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A team working with High Accuracy Radial velocity Planet Searcher (HARPS) at the La Silla Observatory in Chile found that the low-mass exoplanet orbits the red dwarf star Ross 128 every 9.9 days.
This Earth-sized world is expected to be temperate, with a surface temperature that may also be close to that of the Earth. Ross 128 is the "quietest" nearby star to host such a temperate exoplanet.
"This discovery is based on more than a decade of HARPS intensive monitoring together with state-of-the-art data reduction and analysis techniques," said Nicola Astudillo- Defru from University of Geneva in Switzerland.
Red dwarfs are some of the coolest, faintest and most common stars in the universe. This makes them very good targets in the search for exoplanets.
It is easier to detect small cool siblings of Earth around these stars, than around stars more similar to the Sun, said Xavier Bonfils from University of Grenoble in France, who is the lead author of the research published in the journal Astronomy & Astrophysics.
Many red dwarf stars, including Proxima Centauri, are subject to flares that occasionally bathe their orbiting planets in deadly ultraviolet and X-ray radiation.
However, it seems that Ross 128 is a much quieter star, and so its planets may be the closest known comfortable abode for possible life, researchers said.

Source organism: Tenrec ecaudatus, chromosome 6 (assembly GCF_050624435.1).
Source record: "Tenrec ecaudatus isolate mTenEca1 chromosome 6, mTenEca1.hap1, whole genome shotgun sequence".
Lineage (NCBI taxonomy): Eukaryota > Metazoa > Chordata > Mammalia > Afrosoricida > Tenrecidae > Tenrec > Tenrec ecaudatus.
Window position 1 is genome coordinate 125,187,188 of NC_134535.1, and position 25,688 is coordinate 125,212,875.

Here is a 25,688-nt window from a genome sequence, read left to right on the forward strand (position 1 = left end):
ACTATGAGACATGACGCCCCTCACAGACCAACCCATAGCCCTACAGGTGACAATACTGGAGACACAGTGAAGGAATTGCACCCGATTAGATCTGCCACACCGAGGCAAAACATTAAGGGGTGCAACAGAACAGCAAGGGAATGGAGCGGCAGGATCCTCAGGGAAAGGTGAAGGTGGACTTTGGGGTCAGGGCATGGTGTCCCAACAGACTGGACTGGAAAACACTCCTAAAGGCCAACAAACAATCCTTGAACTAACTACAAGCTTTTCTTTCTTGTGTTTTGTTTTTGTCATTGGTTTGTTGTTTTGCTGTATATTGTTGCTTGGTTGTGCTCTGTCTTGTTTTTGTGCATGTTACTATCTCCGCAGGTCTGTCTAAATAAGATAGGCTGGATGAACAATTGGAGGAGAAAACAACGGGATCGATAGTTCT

Although it is currently 11 light-years from Earth, Ross 128 is moving towards us and is expected to become our nearest stellar neighbour in just 79,000 years - a blink of the eye in cosmic terms.
Ross 128 b will by then take the crown from Proxima b and become the closest exoplanet to Earth, researchers said.
As a result, Ross 128 b's equilibrium temperature is estimated to lie between minus 60 and 20 degrees Celsius, thanks to the cool and faint nature of its small red dwarf host star, which has just over half the surface temperature of the Sun.
While the scientists consider Ross 128b to be a temperate planet, uncertainty remains as to whether the planet lies inside, outside, or on the cusp of the habitable zone, where liquid water may exist on a planet's surface.
Astronomers are now detecting more and more temperate exoplanets, and the next stage will be to study their atmospheres, composition and chemistry in more detail.
The detection of biomarkers such as oxygen in the very closest exoplanet atmospheres will be a huge next step, researchers said.